tr.v. riled, ril·ing, riles
1. To stir to anger. See Synonyms at annoy.
2. To stir up (liquid); roil.
[Variant of roil.]
Adj. 1. the community last year by toting pictures of injured in·jure
tr.v. in·jured, in·jur·ing, in·jures
1. To cause physical harm to; hurt.
2. To cause damage to; impair.
3. Iraq war Iraq War: see under Persian Gulf Wars.
or Second Persian Gulf War
Brief conflict in 2003 between Iraq and a combined force of troops largely from the U.S. and Great Britain; and a subsequent U.S. veterans. The CODEPINK members said they were marching as Democrats, but that didn't matter. Once they admitted to being CODEPINK members, they were deep-sixed.
"The Democratic Party is a big umbrella Big Umbrella is currently a defunct comic-book imprint which was formed by indie comic creators Rafael Navarro, Javier Hernández, Michael Aushenker, Ted Seko, and Rhode Montijo. ," said Alice McCain, who organized the Democrats' parade entry. "We want universal health care ...'
"If universal health care had put in an application ...' Louisiana said, then stopped.
The problem wasn't just the application issue, Louisiana later told the Newport News-Times. It was also about the content.
"In my opinion it was anti-troop, anti-war, anti-many different things," she said.
In an interview with The Register-Guard, Louisiana said that even if the Veterans for Peace or CODEPINK had put in a separate application, it would have prompted a "discussion." They wouldn't necessarily have been allowed in the parade.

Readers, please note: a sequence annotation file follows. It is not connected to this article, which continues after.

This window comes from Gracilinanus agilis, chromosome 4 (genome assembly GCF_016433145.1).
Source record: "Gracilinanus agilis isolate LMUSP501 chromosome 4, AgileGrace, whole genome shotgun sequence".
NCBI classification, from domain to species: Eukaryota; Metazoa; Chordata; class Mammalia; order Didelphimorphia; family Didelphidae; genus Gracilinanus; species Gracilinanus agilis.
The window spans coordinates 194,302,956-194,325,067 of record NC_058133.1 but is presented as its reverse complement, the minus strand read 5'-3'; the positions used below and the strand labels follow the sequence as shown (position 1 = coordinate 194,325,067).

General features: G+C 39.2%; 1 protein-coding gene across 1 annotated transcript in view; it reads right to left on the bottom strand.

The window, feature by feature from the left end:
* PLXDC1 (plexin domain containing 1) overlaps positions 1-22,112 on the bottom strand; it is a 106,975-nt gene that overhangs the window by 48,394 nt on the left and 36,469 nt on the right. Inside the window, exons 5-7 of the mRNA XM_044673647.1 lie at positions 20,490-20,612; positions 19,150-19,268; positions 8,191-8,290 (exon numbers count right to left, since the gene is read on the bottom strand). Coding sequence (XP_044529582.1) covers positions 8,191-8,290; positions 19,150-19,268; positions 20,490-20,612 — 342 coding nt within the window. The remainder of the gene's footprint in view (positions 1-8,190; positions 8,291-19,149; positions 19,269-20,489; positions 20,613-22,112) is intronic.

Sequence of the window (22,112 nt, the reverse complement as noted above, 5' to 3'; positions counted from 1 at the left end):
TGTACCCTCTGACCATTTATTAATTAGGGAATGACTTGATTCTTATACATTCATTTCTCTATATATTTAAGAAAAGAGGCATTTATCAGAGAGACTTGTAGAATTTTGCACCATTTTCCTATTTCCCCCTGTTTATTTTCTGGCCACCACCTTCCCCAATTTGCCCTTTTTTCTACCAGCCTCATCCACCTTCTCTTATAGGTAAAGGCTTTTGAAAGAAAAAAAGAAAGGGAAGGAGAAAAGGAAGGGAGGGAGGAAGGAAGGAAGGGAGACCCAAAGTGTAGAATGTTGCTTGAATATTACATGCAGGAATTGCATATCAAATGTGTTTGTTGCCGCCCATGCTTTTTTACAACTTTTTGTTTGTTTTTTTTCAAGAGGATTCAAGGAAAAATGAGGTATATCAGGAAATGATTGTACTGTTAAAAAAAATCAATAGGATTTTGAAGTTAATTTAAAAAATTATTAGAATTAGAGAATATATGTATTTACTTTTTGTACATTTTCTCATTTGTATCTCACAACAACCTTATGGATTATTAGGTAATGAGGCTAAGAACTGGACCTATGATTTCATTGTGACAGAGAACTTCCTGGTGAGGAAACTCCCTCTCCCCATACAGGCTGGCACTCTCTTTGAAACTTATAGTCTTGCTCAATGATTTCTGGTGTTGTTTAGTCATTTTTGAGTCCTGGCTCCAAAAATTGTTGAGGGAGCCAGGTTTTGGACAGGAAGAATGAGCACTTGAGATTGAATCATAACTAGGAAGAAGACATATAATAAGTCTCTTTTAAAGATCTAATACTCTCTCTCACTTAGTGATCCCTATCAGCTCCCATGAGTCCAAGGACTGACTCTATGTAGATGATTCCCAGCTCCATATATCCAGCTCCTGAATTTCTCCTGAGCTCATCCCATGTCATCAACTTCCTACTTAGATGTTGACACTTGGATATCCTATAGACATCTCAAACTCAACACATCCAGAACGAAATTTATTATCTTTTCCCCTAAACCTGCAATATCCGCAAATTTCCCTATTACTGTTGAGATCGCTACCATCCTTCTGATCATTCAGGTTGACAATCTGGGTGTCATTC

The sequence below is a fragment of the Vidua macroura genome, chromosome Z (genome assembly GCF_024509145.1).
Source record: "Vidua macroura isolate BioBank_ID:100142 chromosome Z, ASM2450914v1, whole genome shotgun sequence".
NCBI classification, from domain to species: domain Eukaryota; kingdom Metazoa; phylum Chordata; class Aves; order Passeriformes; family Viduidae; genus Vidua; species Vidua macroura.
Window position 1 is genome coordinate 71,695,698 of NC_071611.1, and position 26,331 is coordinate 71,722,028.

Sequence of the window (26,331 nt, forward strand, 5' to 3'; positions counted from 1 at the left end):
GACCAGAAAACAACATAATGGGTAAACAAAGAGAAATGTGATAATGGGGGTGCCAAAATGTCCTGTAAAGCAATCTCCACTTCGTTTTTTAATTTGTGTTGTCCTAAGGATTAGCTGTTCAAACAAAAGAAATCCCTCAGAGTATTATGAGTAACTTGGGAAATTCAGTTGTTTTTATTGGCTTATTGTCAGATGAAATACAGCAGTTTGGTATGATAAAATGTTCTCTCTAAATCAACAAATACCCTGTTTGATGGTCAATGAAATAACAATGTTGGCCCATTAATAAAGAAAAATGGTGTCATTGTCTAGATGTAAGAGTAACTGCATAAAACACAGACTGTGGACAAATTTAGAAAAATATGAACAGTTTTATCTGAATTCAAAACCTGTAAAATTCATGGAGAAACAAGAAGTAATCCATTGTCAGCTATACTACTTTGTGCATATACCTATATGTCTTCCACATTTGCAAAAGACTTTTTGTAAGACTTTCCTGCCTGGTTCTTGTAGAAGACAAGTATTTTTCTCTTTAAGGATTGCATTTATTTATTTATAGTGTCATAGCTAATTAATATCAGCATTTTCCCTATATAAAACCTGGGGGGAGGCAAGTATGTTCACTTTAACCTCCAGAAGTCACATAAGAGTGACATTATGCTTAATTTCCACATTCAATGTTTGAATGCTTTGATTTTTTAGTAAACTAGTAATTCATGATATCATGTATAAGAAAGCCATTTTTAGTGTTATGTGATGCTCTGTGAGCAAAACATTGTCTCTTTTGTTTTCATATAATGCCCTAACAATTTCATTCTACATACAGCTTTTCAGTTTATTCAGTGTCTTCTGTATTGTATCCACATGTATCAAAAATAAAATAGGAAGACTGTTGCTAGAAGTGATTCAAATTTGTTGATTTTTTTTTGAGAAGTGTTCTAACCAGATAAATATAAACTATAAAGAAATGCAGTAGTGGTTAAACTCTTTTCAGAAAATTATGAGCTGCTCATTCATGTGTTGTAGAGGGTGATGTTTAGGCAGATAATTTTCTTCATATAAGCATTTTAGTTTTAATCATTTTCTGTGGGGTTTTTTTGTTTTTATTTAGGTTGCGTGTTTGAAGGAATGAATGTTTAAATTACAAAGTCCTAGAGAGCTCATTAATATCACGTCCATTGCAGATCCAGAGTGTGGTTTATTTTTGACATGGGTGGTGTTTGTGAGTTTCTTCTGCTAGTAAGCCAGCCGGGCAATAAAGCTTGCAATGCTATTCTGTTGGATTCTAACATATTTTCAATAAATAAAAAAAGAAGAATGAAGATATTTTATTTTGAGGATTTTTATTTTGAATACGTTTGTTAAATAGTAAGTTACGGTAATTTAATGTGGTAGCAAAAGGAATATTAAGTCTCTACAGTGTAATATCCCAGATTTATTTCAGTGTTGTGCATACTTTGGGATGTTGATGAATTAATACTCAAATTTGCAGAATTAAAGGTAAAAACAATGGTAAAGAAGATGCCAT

"I'm guessing they were trying to circumvent cir·cum·vent
tr.v. cir·cum·vent·ed, cir·cum·vent·ing, cir·cum·vents
1. To surround (an enemy, for example); enclose or entrap.
2. To go around; bypass: circumvented the city. our entry process," Louisiana said. "I don't regret my decision; it has a lot to do with the attitude they presented that morning. They were quite rude, vocal and threatening."
Now there are threats on the Web, from a slew of free speech advocates who say rights were trampled that day.
"I plan (to) go deep-sea fishing deep-sea fishing n → pesca d'alto mare off the Oregon Coast The Oregon Coast is a geographical term that is used to describe the coast of Oregon along the Pacific Ocean. Stretching 362 miles from Astoria to the California border, the Oregon Coast is unique in that the whole coastline is public land. soon and had been considering Newport as an ideal place to charter a boat for a weekend party of family and friends, rent hotel rooms, do some dining, shopping, etc., and otherwise enjoy the local attractions (Magnetism) an attraction near a compass, causing its needle to deviate from its proper direction, especially on shipboard.